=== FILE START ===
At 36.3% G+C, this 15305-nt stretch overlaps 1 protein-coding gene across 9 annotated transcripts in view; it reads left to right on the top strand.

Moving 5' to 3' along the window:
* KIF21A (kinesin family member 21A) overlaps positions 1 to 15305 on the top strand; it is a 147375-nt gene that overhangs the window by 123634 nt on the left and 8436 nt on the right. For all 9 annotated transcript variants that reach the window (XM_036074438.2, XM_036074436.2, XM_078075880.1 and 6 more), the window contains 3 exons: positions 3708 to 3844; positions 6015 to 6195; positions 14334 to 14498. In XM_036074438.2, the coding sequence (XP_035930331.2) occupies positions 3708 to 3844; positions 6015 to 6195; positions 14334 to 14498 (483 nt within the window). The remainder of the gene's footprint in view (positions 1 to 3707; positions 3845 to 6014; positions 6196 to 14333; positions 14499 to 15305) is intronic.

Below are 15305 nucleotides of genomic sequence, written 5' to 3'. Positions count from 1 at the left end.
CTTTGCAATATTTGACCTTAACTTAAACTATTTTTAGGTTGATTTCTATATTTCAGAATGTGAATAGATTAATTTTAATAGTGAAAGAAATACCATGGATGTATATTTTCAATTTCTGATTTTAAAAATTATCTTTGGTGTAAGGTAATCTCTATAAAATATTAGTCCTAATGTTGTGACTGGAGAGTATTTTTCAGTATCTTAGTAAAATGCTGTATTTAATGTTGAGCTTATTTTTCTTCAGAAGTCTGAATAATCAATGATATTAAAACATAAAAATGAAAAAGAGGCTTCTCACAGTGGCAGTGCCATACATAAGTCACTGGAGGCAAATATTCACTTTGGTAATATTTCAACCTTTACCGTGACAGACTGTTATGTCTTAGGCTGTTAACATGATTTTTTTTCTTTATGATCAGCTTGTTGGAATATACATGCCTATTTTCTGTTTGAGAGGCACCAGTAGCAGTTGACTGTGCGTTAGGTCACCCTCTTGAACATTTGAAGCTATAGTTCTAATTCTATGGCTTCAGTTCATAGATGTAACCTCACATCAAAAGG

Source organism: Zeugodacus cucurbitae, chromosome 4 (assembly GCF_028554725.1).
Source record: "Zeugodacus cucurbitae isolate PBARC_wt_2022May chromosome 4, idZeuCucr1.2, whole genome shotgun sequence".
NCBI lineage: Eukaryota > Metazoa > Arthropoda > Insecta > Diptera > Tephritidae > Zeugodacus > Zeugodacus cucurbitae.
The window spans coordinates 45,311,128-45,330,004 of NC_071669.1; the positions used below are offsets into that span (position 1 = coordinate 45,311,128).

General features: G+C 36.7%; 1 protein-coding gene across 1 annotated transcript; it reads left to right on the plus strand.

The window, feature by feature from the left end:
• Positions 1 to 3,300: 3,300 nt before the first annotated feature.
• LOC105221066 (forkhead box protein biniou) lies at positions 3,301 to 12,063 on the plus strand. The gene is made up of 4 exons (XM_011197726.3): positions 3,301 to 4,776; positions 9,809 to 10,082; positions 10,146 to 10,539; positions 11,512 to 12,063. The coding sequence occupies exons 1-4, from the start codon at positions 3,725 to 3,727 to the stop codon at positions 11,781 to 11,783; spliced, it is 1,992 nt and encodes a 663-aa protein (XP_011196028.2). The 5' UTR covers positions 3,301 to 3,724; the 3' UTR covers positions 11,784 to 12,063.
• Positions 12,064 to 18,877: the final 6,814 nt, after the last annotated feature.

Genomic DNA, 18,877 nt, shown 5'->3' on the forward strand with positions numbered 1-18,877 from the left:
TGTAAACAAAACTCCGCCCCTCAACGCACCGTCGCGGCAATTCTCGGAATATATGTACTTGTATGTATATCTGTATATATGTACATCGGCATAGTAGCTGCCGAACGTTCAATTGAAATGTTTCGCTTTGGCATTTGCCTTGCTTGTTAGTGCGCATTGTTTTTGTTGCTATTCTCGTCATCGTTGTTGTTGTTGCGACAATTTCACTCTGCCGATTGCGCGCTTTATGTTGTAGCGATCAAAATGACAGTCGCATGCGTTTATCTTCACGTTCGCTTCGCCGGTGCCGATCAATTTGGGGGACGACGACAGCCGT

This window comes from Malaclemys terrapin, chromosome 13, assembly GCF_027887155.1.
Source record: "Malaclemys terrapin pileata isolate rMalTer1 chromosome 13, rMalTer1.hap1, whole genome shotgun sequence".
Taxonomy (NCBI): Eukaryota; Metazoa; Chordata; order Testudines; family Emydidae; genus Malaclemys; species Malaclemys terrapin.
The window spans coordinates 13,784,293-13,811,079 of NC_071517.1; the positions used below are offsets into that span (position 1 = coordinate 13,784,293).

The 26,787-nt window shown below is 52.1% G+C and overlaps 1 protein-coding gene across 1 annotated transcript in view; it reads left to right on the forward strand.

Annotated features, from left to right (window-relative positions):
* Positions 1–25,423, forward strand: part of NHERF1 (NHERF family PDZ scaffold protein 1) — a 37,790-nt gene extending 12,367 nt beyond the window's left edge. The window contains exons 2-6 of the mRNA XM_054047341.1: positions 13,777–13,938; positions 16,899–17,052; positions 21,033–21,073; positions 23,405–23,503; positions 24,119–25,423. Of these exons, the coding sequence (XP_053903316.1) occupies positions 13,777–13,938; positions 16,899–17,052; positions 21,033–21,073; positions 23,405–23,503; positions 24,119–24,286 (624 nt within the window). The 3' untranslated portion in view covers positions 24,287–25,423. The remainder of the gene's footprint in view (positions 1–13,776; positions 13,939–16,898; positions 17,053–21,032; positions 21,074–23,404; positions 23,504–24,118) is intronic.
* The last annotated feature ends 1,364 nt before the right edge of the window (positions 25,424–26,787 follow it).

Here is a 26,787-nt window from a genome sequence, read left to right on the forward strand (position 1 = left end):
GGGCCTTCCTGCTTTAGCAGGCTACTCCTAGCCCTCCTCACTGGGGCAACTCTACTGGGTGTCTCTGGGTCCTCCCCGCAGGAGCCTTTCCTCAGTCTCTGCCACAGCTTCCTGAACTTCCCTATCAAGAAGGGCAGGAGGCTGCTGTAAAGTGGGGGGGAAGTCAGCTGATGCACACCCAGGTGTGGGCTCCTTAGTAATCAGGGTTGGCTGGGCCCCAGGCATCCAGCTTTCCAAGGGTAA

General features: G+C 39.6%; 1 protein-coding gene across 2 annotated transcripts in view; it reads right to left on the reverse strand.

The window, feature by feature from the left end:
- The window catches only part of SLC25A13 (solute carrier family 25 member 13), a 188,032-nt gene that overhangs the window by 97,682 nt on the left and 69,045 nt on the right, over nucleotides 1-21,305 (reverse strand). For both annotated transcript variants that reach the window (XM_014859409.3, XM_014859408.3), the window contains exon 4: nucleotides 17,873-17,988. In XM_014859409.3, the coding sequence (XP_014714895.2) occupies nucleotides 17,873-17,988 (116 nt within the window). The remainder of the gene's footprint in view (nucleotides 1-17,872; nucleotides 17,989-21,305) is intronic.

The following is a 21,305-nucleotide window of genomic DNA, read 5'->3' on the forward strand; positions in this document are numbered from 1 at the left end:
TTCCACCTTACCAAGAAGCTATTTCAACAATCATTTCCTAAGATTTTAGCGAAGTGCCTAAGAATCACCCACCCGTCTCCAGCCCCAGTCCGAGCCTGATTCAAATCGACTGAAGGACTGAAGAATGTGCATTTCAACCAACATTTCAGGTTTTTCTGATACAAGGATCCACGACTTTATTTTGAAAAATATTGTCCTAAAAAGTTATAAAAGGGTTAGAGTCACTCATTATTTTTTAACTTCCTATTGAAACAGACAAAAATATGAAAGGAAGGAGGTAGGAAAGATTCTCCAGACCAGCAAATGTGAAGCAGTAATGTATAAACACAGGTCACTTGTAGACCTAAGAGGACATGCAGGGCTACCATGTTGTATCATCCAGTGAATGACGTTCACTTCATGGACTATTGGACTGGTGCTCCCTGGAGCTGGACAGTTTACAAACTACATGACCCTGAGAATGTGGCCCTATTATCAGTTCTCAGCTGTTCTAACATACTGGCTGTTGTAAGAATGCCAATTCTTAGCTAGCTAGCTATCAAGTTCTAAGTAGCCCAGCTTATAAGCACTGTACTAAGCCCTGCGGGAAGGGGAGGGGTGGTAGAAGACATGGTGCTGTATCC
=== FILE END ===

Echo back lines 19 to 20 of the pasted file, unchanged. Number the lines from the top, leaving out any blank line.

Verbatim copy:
Taxonomy (NCBI): Eukaryota; Metazoa; Chordata; order Testudines; family Emydidae; genus Malaclemys; species Malaclemys terrapin.
The window spans coordinates 13,784,293-13,811,079 of NC_071517.1; the positions used below are offsets into that span (position 1 = coordinate 13,784,293).